What is the Difference between Electricity and Electronics?
In an electrical circuit the current flows through the conductors and components naturally, having the current, a value that depends on the components connected in the circuit.
Electricity and Electronics
The difference between electricity and electronics or the difference of an electric circuit and an electronic circuit, is that in the electronic circuit, a control is exercised over the flow of the electric current.
But this is not new, just put a switch to let flow or not the current through a light bulb. (In this way, we would be “controlling” the flow of current through the bulb).
The most important difference lies in the “how” this current flow is controlled. In an electronics circuit, an electric current flow is controlled by another electrical signal, this being another electric current flow or a fixed voltage.
In other words:
In an electronic circuit … electricity is able to control electricity.
Historically, the electronic stage starts with the Audion tube. This device controlled the flow of an electron beam, which traveled in a vacuum, between two electrodes (metal structures within the tube between which there was a difference in voltage).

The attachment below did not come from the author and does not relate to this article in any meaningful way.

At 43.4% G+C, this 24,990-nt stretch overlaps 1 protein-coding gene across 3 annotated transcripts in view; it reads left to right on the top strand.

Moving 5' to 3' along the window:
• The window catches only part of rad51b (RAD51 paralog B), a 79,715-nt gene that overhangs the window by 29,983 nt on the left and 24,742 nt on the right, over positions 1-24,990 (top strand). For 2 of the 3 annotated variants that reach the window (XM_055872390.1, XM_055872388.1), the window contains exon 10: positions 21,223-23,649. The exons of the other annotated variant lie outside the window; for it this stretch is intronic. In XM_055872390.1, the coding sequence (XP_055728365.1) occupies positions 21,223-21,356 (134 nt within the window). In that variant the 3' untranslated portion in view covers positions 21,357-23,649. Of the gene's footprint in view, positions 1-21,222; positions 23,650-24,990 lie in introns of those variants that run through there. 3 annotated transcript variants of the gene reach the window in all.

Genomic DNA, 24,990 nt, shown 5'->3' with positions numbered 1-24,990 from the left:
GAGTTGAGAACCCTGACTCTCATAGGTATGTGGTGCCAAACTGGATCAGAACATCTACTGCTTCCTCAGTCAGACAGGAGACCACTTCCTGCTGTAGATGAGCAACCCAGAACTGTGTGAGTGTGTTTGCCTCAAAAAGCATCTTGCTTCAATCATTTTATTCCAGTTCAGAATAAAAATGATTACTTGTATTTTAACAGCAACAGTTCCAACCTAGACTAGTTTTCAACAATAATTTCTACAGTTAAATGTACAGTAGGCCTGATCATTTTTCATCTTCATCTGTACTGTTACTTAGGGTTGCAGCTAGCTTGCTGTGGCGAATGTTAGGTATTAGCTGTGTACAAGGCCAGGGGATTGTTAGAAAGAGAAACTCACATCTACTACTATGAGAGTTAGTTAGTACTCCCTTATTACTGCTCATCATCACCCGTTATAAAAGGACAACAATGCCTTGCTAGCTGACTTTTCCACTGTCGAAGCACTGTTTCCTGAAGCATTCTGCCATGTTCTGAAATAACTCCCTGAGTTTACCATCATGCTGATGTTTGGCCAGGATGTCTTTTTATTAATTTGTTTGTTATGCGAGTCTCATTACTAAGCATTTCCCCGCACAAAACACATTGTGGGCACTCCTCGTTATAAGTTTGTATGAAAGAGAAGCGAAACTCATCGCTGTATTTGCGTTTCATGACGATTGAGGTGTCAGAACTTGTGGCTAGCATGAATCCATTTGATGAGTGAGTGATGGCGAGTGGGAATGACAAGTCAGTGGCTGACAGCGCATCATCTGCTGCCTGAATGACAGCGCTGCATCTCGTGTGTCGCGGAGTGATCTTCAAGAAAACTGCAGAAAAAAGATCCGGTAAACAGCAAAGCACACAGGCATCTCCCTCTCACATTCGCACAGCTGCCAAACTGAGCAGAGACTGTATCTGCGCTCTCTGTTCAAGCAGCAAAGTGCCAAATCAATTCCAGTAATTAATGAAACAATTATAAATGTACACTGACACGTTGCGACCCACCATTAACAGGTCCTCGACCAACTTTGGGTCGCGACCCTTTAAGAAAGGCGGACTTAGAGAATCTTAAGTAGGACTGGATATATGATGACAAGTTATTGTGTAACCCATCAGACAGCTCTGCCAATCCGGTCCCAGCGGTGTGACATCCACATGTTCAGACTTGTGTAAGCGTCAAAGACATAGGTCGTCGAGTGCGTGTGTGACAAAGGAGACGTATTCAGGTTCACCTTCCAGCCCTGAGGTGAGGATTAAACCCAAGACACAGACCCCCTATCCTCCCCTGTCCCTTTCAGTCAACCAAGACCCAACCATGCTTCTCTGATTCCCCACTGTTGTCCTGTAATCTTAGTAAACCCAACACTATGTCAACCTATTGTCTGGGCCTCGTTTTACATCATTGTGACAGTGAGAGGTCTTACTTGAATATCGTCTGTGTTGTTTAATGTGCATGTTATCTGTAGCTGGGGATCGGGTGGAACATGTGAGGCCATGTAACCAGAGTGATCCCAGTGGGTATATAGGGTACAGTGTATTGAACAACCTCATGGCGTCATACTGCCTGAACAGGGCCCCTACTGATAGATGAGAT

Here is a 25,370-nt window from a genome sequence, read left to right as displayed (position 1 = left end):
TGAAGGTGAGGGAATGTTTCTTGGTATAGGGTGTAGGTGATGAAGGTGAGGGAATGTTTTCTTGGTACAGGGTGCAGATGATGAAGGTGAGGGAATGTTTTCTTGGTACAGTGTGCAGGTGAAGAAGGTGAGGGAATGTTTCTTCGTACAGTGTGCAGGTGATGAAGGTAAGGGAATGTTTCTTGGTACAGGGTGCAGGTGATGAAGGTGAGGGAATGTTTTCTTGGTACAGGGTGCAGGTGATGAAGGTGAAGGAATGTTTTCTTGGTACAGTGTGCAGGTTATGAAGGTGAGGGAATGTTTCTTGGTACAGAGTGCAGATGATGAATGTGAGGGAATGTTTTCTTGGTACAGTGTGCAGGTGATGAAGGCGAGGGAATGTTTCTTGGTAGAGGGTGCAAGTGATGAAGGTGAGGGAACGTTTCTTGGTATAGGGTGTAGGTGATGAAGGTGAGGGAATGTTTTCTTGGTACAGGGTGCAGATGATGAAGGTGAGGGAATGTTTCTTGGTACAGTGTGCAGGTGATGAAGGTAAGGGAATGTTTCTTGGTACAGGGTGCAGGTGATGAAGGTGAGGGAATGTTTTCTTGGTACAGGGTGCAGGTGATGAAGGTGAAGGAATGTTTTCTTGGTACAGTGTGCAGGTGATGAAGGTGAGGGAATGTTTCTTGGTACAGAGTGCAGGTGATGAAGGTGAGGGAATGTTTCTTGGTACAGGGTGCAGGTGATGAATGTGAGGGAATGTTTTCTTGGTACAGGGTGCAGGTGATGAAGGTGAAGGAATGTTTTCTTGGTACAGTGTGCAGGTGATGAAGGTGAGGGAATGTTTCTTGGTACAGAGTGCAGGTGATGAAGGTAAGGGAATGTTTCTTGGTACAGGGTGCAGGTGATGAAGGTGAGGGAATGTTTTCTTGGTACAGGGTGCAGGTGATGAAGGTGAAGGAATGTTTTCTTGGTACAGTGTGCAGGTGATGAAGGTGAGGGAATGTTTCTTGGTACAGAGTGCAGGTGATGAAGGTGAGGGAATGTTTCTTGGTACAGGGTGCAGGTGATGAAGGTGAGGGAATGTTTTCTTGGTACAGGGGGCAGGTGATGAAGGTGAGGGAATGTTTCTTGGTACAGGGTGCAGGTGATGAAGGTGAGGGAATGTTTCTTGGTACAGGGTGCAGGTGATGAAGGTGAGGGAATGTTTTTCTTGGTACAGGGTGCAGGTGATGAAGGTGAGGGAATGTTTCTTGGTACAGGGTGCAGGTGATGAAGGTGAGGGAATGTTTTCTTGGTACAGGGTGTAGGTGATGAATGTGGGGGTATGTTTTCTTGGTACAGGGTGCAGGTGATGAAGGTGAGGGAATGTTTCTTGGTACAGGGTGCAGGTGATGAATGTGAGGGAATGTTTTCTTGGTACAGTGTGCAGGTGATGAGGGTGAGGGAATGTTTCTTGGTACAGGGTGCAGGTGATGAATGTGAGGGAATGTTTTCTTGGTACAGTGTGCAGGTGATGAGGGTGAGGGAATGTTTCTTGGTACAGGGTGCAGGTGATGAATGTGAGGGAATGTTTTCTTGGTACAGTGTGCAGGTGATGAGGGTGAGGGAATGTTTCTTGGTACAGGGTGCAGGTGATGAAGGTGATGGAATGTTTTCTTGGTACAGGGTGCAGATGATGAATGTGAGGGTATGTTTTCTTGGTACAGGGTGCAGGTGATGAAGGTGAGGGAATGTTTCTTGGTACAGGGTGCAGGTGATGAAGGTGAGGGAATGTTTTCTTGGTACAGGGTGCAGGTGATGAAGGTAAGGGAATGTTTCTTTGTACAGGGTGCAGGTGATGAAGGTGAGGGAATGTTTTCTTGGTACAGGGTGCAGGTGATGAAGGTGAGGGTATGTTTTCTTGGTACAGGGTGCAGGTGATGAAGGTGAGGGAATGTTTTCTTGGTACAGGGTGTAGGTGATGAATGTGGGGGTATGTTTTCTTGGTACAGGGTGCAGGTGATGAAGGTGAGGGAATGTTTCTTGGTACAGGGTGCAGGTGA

In 1948, the transistor was invented. A small device with effects very similar to those of the Audion tube, but of much smaller dimensions. The transistor controls the flow of electrons through a semiconductor material instead of in a vacuum. This type of electronics is also called Solid State Electronics.
A transistor controls the flow of the current by means of current or voltage, whereas a vacuum tube controls the flow of the current only by means of voltage.
With an electrical circuit, it is not possible to send information. With an electronic circuit, information is sent from one place to another, thanks to its characteristic of being able to control the flow of the current.
Electricity is associated with the use of passive elements such as resistors, capacitors, inductors. Electronics is associated with the use of active elements such as transistors, operational amplifiers, SCR, TRIACs, etc.
For a circuit to be properly called “electronic circuit” it must contain at least one active element. If this circuit does not have active elements (it only has resistors, capacitors, inductors, transformers and even rectifier diodes, all called passive elements) it is not a genuinely “electronic” circuit.